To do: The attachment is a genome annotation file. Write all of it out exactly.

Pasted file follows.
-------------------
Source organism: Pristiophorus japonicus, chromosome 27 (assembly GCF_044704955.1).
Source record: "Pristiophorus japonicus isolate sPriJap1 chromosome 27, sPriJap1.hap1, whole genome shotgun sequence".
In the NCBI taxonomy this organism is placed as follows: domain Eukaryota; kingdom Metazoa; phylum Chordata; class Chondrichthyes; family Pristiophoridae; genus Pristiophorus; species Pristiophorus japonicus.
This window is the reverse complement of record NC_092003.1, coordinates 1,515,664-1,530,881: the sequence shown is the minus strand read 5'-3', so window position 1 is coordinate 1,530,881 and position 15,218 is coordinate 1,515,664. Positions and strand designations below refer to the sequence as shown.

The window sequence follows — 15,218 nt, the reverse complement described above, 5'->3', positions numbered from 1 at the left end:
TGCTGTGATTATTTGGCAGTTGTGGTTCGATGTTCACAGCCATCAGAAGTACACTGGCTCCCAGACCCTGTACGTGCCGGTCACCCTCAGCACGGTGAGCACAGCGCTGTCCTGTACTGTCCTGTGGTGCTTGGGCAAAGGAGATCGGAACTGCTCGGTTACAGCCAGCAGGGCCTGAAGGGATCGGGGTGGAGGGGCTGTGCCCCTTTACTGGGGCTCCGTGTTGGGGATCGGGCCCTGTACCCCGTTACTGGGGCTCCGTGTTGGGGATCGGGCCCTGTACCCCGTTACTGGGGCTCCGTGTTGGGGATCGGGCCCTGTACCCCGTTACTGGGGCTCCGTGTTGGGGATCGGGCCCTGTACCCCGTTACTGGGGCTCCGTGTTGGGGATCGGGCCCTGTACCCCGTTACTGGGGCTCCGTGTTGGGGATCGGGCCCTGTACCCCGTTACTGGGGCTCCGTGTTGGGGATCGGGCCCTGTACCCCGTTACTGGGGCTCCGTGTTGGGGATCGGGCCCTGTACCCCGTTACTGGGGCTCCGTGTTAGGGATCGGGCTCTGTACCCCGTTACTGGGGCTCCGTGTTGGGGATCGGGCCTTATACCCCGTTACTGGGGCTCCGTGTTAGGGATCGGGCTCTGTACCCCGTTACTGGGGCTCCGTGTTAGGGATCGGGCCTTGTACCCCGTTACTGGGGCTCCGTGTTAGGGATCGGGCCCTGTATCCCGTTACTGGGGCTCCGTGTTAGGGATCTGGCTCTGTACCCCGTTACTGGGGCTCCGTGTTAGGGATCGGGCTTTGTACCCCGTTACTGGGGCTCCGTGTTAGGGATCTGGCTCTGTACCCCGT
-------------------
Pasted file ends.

Source organism: Pristiophorus japonicus, chromosome 27 (assembly GCF_044704955.1).
Source record: "Pristiophorus japonicus isolate sPriJap1 chromosome 27, sPriJap1.hap1, whole genome shotgun sequence".
In the NCBI taxonomy this organism is placed as follows: domain Eukaryota; kingdom Metazoa; phylum Chordata; class Chondrichthyes; family Pristiophoridae; genus Pristiophorus; species Pristiophorus japonicus.
This window is the reverse complement of record NC_092003.1, coordinates 1,515,664-1,530,881: the sequence shown is the minus strand read 5'-3', so window position 1 is coordinate 1,530,881 and position 15,218 is coordinate 1,515,664. Positions and strand designations below refer to the sequence as shown.

The window sequence follows — 15,218 nt, the reverse complement described above, 5'->3', positions numbered from 1 at the left end:
TGCTGTGATTATTTGGCAGTTGTGGTTCGATGTTCACAGCCATCAGAAGTACACTGGCTCCCAGACCCTGTACGTGCCGGTCACCCTCAGCACGGTGAGCACAGCGCTGTCCTGTACTGTCCTGTGGTGCTTGGGCAAAGGAGATCGGAACTGCTCGGTTACAGCCAGCAGGGCCTGAAGGGATCGGGGTGGAGGGGCTGTGCCCCTTTACTGGGGCTCCGTGTTGGGGATCGGGCCCTGTACCCCGTTACTGGGGCTCCGTGTTGGGGATCGGGCCCTGTACCCCGTTACTGGGGCTCCGTGTTGGGGATCGGGCCCTGTACCCCGTTACTGGGGCTCCGTGTTGGGGATCGGGCCCTGTACCCCGTTACTGGGGCTCCGTGTTGGGGATCGGGCCCTGTACCCCGTTACTGGGGCTCCGTGTTGGGGATCGGGCCCTGTACCCCGTTACTGGGGCTCCGTGTTGGGGATCGGGCCCTGTACCCCGTTACTGGGGCTCCGTGTTGGGGATCGGGCCCTGTACCCCGTTACTGGGGCTCCGTGTTAGGGATCGGGCTCTGTACCCCGTTACTGGGGCTCCGTGTTGGGGATCGGGCCTTATACCCCGTTACTGGGGCTCCGTGTTAGGGATCGGGCTCTGTACCCCGTTACTGGGGCTCCGTGTTAGGGATCGGGCCTTGTACCCCGTTACTGGGGCTCCGTGTTAGGGATCGGGCCCTGTATCCCGTTACTGGGGCTCCGTGTTAGGGATCTGGCTCTGTACCCCGTTACTGGGGCTCCGTGTTAGGGATCGGGCTTTGTACCCCGTTACTGGGGCTCCGTGTTAGGGATCTGGCTCTGTACCCCGT